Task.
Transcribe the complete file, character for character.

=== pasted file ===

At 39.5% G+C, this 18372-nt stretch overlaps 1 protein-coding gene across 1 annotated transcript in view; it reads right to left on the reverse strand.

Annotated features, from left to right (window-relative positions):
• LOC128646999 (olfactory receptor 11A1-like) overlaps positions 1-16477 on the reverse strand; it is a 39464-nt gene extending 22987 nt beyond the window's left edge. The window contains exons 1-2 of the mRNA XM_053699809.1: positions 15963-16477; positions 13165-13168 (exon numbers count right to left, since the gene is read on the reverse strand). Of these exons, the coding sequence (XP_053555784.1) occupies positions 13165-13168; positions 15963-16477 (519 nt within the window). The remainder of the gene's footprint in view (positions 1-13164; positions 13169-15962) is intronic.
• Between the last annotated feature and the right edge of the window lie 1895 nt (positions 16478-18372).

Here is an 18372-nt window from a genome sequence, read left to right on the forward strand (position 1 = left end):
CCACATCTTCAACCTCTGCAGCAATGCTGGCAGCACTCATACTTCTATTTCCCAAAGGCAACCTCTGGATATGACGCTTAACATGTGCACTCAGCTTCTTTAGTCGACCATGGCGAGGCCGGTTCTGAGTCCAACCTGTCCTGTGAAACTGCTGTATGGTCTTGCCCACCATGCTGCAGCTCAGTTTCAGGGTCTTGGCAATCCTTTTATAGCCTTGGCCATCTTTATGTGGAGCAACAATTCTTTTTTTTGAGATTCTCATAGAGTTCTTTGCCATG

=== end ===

At 39.5% G+C, this 18372-nt stretch overlaps 1 protein-coding gene across 1 annotated transcript in view; it reads right to left on the reverse strand.

Annotated features, from left to right (window-relative positions):
• LOC128646999 (olfactory receptor 11A1-like) overlaps positions 1-16477 on the reverse strand; it is a 39464-nt gene extending 22987 nt beyond the window's left edge. The window contains exons 1-2 of the mRNA XM_053699809.1: positions 15963-16477; positions 13165-13168 (exon numbers count right to left, since the gene is read on the reverse strand). Of these exons, the coding sequence (XP_053555784.1) occupies positions 13165-13168; positions 15963-16477 (519 nt within the window). The remainder of the gene's footprint in view (positions 1-13164; positions 13169-15962) is intronic.
• Between the last annotated feature and the right edge of the window lie 1895 nt (positions 16478-18372).

Here is an 18372-nt window from a genome sequence, read left to right on the forward strand (position 1 = left end):
CCACATCTTCAACCTCTGCAGCAATGCTGGCAGCACTCATACTTCTATTTCCCAAAGGCAACCTCTGGATATGACGCTTAACATGTGCACTCAGCTTCTTTAGTCGACCATGGCGAGGCCGGTTCTGAGTCCAACCTGTCCTGTGAAACTGCTGTATGGTCTTGCCCACCATGCTGCAGCTCAGTTTCAGGGTCTTGGCAATCCTTTTATAGCCTTGGCCATCTTTATGTGGAGCAACAATTCTTTTTTTTGAGATTCTCATAGAGTTCTTTGCCATG